"There are four times in my life I could have been dead, I should have been dead, that I can't even talk about — but something spared me. That lets me know I'm here because I still have something to do," Martorano tells me. "I think about death a lot. The way I am, I can't sleep. My mind keeps going all night long. You tell me, what kind of a God would invent a hell where you burn for eternity?

"Maybe there isn't anything after this. When did God stop talking to us? I listen, and I don't hear nothing."

He had his triple bypass in November 2007. When surgeon Kenneth Herskowitz operated, he discovered three major arteries that were "99.9 percent clogged; they call it the widowmaker," Martorano says. Martorano's grandmother and aunt had both died unexpectedly of heart failure. And a sudden heart attack killed Martorano's father at age 54 in the family home on Philadelphia's South Newkirk Street. Martorano, an only child, had to zip up the body bag and help carry his father from the living room to a waiting undertaker's hearse. He has never quite recovered from the loss.

Every dish is cooked to order, with lots of garlic.
C. Stiles
Every dish is cooked to order, with lots of garlic.
Martorano, with Landi (right), samples imported cured meats and cheeses at Prime Line.
C. Stiles
Martorano, with Landi (right), samples imported cured meats and cheeses at Prime Line.

"For a while after the operation, I just felt empty," he says. "You can be gone in a second, like that." He snaps his fingers. "What's it all for? I should be dead, like my father, but something intervened."

Soon, his plan to grow the business and turn his name into a brand became a mission, spurring him to new heights of obsession. The plan includes a national brand of products and an as-yet-unpublished autobiographical cookbook tentatively titled What's Up, Cuz? (Martorano habitually calls his male friends Cuz, because in South Philly, "everybody is your cousin," and the women in his life are "Babygirl" or "Princess.") He says his celebrity friends have expressed interest in making the book into a movie. His line of five tomato sauces is carried in 350 stores nationwide, including New York's Dean & DeLuca; he's close to an arrangement to sell them on the Home Shopping Network and at Whole Foods. The jars retail at Publix for $9.99: They're loaded with extra-virgin olive oil, San Marzano tomatoes, whole sweet cloves of garlic, fresh herbs, and lots of heat. If all goes well, he hopes to produce a line of frozen meatballs, gnocchi, and bottled salad dressings. The big-picture plan is to sell the whole line to a mega company like Campbell's Soup. He has arranged to bottle his own pinot grigio and Chianti in partnership with an Italian winemaker, with his trademark capital M on the label. A new restaurant at the Seminole Hard Rock Hotel & Casino in Hollywood is scheduled to open within a year. And he's negotiating a possible partnership with rapper Jay-Z on a restaurant called the 4040 Club in Atlantic City.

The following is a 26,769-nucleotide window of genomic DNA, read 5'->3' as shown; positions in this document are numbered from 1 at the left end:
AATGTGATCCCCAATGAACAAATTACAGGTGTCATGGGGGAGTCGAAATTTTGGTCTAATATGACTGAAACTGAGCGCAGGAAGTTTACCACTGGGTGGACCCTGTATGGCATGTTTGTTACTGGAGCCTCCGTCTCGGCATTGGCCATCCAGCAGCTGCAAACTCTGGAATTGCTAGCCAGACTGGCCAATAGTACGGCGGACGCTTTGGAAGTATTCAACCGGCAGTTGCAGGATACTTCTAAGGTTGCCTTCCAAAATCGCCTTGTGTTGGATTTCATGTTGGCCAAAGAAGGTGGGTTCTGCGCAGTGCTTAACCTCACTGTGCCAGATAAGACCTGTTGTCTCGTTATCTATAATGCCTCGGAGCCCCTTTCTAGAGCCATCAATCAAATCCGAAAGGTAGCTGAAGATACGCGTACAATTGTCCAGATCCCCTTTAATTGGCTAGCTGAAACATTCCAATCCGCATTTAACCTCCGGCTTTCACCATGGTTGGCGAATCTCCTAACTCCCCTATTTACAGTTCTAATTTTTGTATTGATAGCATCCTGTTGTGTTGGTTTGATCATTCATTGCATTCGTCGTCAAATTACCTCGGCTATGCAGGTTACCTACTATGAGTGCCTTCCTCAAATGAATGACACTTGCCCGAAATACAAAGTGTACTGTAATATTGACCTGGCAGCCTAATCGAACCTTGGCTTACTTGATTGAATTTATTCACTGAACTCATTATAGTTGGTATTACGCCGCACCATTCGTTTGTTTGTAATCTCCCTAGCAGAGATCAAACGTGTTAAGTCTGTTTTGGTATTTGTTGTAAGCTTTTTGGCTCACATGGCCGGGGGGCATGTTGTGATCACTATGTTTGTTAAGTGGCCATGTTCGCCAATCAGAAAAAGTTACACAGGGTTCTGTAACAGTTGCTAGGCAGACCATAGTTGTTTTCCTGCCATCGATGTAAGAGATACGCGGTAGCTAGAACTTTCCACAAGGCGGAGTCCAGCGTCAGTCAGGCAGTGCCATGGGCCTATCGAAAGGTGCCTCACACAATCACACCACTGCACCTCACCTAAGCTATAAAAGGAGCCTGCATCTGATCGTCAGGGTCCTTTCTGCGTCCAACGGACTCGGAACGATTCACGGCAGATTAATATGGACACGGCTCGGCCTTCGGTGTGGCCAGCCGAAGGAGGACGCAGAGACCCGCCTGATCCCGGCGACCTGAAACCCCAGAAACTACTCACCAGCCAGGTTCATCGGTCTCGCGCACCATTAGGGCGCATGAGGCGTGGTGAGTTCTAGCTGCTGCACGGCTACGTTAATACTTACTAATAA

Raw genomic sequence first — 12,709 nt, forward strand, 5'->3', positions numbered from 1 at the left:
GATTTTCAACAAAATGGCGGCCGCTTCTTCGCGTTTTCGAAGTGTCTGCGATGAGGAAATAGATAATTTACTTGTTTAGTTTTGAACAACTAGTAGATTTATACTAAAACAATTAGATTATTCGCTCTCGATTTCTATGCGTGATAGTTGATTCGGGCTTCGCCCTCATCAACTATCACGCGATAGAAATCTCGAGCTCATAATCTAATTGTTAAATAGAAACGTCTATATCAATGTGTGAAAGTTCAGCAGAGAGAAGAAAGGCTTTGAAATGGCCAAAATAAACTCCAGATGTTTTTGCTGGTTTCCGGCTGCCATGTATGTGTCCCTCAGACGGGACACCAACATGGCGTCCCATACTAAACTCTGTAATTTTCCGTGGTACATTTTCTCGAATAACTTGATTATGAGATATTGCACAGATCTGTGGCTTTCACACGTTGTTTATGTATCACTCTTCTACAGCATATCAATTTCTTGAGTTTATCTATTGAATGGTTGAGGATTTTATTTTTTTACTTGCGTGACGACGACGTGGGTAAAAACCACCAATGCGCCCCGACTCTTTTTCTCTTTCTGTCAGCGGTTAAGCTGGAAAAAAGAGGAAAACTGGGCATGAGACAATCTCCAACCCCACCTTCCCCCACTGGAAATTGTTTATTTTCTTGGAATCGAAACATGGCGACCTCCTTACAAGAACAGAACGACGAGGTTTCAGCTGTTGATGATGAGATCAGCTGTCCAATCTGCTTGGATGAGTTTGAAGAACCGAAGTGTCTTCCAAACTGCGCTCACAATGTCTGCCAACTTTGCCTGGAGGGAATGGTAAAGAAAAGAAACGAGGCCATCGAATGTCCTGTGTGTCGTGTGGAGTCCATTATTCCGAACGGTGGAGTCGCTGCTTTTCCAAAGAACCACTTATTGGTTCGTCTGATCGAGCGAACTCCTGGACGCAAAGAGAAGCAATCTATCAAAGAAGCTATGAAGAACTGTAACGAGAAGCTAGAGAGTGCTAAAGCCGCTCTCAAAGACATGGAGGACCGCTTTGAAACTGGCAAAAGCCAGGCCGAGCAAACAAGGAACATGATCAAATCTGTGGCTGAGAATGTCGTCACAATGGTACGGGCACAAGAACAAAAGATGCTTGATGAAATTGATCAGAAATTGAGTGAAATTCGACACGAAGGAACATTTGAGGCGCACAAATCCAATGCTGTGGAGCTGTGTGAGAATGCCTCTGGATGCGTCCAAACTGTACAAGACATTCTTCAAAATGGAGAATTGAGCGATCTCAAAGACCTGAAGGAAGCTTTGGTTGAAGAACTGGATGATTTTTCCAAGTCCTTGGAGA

"I'd like to have my restaurants in all 17 of the Hard Rocks in the country," he says, "and maybe even in Dubai." He dreams of a cooking show, part Food Network, part American Bandstand, where he'd cook and play music while people danced, and of an animated cooking program for children. At the end of the road, he envisions a triumphant return to his hometown. He has his eye on a sports/shopping complex now in development called Philly Live. "Right now, today," he says proudly, "my name alone is worth $5 million."


Martorano lives with his 80-year-old mother, Lillian; his wife of 25 years, Debbie; and his two sons, Joey, 21, and Steve Jr., 20, a few miles from the restaurant in a waterfront house with an almost willfully plain façade. The whole family, with the exception of Lillian, works at Café Martorano — Lillian retired from working the door a few years ago. Joey runs the DJ booth when his dad is busy or out of town; Steve Jr. waits tables or mans the front door — it's Steve Jr. who has shown an aptitude to take over the business. When I pull up to the house one morning, there's no room in the driveway; it's crammed with luxury cars: a midnight-blue Hummer, a black Range Rover, the Escalade, and a Mercedes CL63. Martorano drives the Mercedes on Sundays. "I look at these cars and all I see is insurance bills," Martorano says. "But I want to do for my kids what my dad couldn't do for me. When he died, he left us $4,000."

Even after 15 years, home is always Philadelphia. "In all these years, I haven't made a single friend here," Debbie says. Her mother-in-law is even more direct. "I never liked it in Florida," she says. "I'd go back in a minute. You knew people there; you knew everybody. Down here, nobody talks to each other."

Inside, the house is spotless and austere, modern black and white, leather sectional sofas and black shelves holding Martorano memorabilia: bottles of olive oil and vinegar, jars of sauce, CDs, books signed by celebrity customers. On otherwise-bare walls hang a few bright paintings of Frank Sinatra. A crucifix is tacked up over the master bedroom door. A tiny Pom-Chi and two papillons — who go by Frankie, Dino, and Sammy — set up an echoing cacophony. Martorano emerges and bends down to nuzzle the Pom-Chi. He's freshly showered post-workout, wearing pressed jeans and a wife beater, a white Concord C1 chronograph watch strapped to his wrist, and smelling of cologne. "He won't tell anybody what cologne he wears," Debbie confides to me later. "And if somebody figures it out, he starts mixing them. He's always done that, since I first met him."

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